Die-sinkers, envelope makers and specialist printers: the Baddeley Brothers

The story of Baddeley Brothers, a 200 year old London family business of Specialist Printers and Envelope Makers is wonderfully told in a visually sumptuous new book. This is far more than just a dry account of some obscure company however, as the Baddeley story includes dramatic twists in fortune and disruptive advances in technology, threatening their very existence.

The story begins in the aftermath of the English Civil War with Phineas Baddeley signing on as a clockmaker’s apprentice in 1652 and enrolling in the Clockmaker’s Company in the City of London in 1661. He set up in business in Tong, Shropshire, in what was to become the heartland of the Industrial Revolution. In the next century the range of skills developed by craftsmen such as Phineas was typified by the artist William Hogarth and type founder William Caslon, apprenticed as a silver engraver and gunsmith respectively. In 1818, during the depression after the Napoleonic Wars, John Rock Baddeley set up as a die-sinker in Clerkenwell, while his brother Thomas worked as an engraver. Die-sinking involved taking a piece of half-inch thick bright mild steel, cutting it, warming the dies, forging them on an anvil, filing, polishing and engraving them – all by hand in the early days – and hardening and tempering them with cyanide before they could be used in a press to stamp or emboss a pattern into paper. With the introduction of the postage stamp in 1840, demand for envelopes exploded, especially when Edwin Hill and Warren de la Rue invented a machine for envelope-making. These envelopes replaced the infamous Mulready stationery, ready-shaped wrappers for letters printed with an extremely twee design that became the butt of satire. The idea of decorating the envelope persisted, however, and Baddeley’s soon became involved in producing personalised envelopes, decorated with crests and monograms, using their existing skills.

At this stage Baddeley’s were one among a host of small craft workshops operating in this part of London, companies with names and products like Kidd’s ‘Embroidered’ mirrors, Pierce’s ‘Pyro-pneumatic’ stoves and Baxter’s gout and rheumatic pills. It was a period of ruthless exploitation dressed in paternalistic prose, people with incredible skills labouring in squalid conditions, and the Baddeley story soon turns into something like a cross between a Dickens novel and Samuel Smiles’ moralizing hymn to Victorian capitalism, Self-Help (1859). JJ Baddeley, John Rock’s grandson, grew up as one of thirteen children in Mare Street, Hackney, and joined his father’s workshop at the age of 14. His father had become entrapped by Griffith Jarrett, the inventor of an embossing press shown at the Great Exhibition of 1851. Jarrett forced John Baddeley to work exclusively for him, and continually cut his prices, reducing the family to poverty. In 1865 JJ escaped to set up independently as a die-sinker, and by 1885 had a six-storey factory with over three hundred staff, rising to become Lord Mayor of London by 1922!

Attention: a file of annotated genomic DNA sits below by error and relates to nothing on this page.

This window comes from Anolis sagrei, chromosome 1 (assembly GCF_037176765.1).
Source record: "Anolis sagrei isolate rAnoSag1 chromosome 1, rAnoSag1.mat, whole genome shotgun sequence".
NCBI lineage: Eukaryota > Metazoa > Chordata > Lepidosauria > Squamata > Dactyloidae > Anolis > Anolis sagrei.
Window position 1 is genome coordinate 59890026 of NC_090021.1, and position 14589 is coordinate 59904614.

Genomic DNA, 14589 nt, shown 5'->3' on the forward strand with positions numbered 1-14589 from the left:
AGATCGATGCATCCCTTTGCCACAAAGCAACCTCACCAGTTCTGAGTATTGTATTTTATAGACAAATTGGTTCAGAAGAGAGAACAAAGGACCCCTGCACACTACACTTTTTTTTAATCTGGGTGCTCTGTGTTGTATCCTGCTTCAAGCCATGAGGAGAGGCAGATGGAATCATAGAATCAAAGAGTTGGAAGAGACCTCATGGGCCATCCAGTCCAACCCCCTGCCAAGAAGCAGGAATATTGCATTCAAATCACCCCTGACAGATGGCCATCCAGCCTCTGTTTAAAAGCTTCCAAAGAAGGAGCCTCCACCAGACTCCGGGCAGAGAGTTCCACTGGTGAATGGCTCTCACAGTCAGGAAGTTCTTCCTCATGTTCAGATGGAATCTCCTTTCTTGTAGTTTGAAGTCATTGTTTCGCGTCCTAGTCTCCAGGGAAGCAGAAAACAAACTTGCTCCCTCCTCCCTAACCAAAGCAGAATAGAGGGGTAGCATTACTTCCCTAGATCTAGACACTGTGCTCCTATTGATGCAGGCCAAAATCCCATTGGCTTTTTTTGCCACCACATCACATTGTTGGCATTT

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Despite this dramatic transition from an artisan craft to an industrial process, the company remained rooted in 19th century work practices. They just about survived the Depression, but in December 1940 the factory was flattened by German bombing. Following the war, David Baddeley rebuilt the company, setting up two new factories – although there was no phone connection between them for decades! By the 1960s the company was flourishing, but the technological changes of the 1970s gradually led to it entering administration in the 1990s. In 2005 Charles and Chris Pertwee, direct descendants of JJ Baddeley, bought the business back and are currently riding the wave of interest in all things bespoke and hand-crafted, still producing envelopes by hand, letterpress printing, die-stamping and foiling in a factory full of the smell of glue and ink and the rattling roar of complex machinery running at full tilt.

The book itself features a stunning mix of die-stamping, litho, foiling, debossing and gilding techniques on a variety of papers from 170gsm Munken polar smooth crisp white to Vanguard red, deep blue, raspberry and daffodil. This is complemented by David Pearson’s knockout design, using many of Baddeley’s own products in a limited palette to create a genuine feel for what the factory produces. It is more than appropriate that the book is set in various versions of Caslon throughout, echoing the emphasis of the text on craft and tradition. We are brought into the sounds and smells of the works itself by the words of the Spitalfields Life blogger, ‘The Gentle Author’, while Lucinda Roger’s drawings make us feel as if we have met the staff. There is a palpable sense of pride and love of the crafts bursting from every page, accompanied by a keen awareness of the historical significance of this type of business in the making of London and its precarious survival in the contemporary world.

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